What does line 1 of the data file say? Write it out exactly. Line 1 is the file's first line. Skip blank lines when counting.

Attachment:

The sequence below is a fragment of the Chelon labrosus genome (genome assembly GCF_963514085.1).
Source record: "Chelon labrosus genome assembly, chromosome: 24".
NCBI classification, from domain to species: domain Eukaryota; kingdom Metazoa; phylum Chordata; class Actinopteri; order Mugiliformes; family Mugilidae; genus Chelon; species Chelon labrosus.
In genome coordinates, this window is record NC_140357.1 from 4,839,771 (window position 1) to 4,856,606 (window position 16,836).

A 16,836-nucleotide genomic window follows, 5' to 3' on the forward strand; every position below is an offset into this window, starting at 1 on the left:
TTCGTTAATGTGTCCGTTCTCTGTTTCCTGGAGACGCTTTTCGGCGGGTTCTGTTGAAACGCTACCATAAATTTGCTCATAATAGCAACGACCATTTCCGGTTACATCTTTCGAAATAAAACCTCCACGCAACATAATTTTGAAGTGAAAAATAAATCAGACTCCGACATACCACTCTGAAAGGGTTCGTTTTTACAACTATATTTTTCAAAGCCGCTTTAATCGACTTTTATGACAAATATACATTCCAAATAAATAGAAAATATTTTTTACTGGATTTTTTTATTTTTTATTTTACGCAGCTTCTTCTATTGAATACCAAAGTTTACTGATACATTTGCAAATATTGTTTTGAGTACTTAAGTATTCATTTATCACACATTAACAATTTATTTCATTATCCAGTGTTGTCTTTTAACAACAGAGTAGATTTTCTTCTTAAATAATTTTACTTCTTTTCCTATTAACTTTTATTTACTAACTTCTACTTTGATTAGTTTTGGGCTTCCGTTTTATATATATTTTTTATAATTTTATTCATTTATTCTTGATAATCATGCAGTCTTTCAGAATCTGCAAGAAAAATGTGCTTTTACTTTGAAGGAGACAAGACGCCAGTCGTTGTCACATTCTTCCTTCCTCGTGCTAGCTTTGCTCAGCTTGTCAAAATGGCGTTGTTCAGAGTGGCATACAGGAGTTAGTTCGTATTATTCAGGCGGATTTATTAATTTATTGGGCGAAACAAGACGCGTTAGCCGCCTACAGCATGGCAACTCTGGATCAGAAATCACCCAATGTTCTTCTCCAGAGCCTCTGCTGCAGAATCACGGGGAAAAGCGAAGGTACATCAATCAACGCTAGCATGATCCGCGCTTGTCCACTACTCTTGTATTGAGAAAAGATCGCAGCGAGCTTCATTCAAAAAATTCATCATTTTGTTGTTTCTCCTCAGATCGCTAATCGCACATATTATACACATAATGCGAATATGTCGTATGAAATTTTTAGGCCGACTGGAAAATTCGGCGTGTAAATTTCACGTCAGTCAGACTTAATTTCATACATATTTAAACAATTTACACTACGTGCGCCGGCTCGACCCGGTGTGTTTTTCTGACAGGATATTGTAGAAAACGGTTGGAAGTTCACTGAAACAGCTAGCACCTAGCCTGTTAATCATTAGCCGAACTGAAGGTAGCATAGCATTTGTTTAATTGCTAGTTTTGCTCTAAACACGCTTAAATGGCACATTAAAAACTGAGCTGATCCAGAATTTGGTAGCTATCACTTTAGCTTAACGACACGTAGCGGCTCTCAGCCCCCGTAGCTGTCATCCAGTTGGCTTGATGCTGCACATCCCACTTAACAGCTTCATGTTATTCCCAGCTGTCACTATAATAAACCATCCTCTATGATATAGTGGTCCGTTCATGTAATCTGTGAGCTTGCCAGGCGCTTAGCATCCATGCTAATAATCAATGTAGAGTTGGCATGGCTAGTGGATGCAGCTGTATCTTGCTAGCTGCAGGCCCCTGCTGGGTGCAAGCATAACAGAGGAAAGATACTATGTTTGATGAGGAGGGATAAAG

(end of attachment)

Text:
The sequence below is a fragment of the Chelon labrosus genome (genome assembly GCF_963514085.1).